CD Projekt Red devs reject the claim that they were surprised by launch bugs

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CD Projekt Red devs reject the claim that they were surprised by launch bugs

Earlier this week, CD Projekt co-founder Marcin Iwiński issued a video apology to address the issues leading up to release of Cyberpunk 2077 and their plan to fix things. During the video, Iwiński claimed they were unaware of the scope of Cyberpunk 2077's issues and that many of them evaded their testers, blaming COVID-19 for creating logistical issues.

Now, thanks to a report from Bloomberg's Jason Schreier, employees at the studio are shooting down this notion.

Schreier says he interviewed "more than 20 current and former CD Projekt staff" for his report and while they admit COVID-19 did cause problems for the developer like preventing them from working on the console development kits in the studio, the employees Schreier spoke to say that external tests did in fact show problems. Iwiński's assertion that the bugs were a surprise to everyone is apparently not accurate.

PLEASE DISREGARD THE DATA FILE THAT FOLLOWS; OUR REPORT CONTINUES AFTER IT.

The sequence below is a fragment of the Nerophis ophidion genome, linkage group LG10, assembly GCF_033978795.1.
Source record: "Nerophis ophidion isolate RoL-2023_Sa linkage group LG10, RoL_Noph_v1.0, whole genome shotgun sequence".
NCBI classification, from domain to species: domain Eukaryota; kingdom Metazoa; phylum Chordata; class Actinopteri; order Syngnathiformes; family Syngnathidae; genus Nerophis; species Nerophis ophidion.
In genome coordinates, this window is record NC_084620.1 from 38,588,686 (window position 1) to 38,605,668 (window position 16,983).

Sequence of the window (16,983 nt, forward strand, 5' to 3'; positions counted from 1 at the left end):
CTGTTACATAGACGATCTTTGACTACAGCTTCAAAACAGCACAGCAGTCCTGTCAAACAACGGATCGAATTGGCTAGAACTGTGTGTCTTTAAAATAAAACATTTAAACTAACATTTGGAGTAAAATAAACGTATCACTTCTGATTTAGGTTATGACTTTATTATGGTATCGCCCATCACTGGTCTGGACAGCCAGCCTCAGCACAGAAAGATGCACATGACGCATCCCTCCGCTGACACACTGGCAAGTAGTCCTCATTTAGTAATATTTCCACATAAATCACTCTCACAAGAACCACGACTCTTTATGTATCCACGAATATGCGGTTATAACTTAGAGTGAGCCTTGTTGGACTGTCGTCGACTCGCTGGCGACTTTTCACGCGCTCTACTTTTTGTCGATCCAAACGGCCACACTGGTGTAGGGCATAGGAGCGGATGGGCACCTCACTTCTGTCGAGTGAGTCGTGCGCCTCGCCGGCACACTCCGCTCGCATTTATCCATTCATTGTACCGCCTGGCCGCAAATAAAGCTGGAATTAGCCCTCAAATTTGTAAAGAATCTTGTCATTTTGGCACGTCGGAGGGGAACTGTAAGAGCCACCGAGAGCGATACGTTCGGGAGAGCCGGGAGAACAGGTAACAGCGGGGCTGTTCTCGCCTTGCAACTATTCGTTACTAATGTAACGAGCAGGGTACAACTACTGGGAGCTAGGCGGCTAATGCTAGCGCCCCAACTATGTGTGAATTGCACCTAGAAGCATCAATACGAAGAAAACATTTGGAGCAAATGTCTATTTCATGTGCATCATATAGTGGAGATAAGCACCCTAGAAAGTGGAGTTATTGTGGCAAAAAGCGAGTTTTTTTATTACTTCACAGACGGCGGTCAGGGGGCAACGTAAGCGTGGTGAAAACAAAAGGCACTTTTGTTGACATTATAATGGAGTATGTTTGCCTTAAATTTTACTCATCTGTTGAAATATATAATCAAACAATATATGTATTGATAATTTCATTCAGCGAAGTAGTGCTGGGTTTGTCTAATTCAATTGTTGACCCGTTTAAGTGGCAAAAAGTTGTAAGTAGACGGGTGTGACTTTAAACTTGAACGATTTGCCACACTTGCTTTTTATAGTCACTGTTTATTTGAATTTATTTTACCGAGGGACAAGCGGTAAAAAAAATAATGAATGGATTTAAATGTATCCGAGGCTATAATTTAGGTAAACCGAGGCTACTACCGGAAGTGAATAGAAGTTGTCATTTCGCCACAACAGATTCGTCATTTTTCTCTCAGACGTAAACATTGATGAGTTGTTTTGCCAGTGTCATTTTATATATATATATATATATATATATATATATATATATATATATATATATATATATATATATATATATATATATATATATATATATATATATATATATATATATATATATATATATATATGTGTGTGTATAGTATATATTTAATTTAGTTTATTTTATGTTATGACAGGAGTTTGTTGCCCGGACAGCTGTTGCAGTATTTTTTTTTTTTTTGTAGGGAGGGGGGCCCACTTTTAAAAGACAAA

"As the launch date drew closer, everyone at the studio knew the game was in rough shape and needed more time," writes Schreier on Cyberpunk 2077's 19th November release date, their original date before one last delay pushed it to 10th December.

During that period, "exhausted programmers scrambled to fix as much as they could," but the prospect of the game being in launch condition was slim at this point. One developer went so far as to say "they expected the game to be ready in 2022," which was a projection based on the state of the game back in 2019 before any sort of COVID outbreak.

On top of this report, Schreier also tweeted out some details cut from the published piece including reports of a haphazard approach to the production, with minimal communication between employees. One example he was given was that people who needed shaders would make their own rather than see if someone else had already built one they could repurpose.

This ties into another part of the report where some staff suggesting CD Projekt were struggling to manage their 500+ team (twice as large as their Witcher 3 team). Even with the size of the team "it was unclear to some of the team why they were trying to make both an RPG and a GTA with a fraction of Rockstar's staff."

In the wake of this disastrous console launch, CD Projekt announced they are pushing back the planned DLC and next-gen upgrades to focus on patching the game.

It is pretty clear that the game was simply too ambitious and games of this scale really do need as much time as possible and the push to meet unrealistic release dates is the biggest root problem in all of this. If anything good comes from this, I hope it tells other publishers that games should only be released when they are ready.

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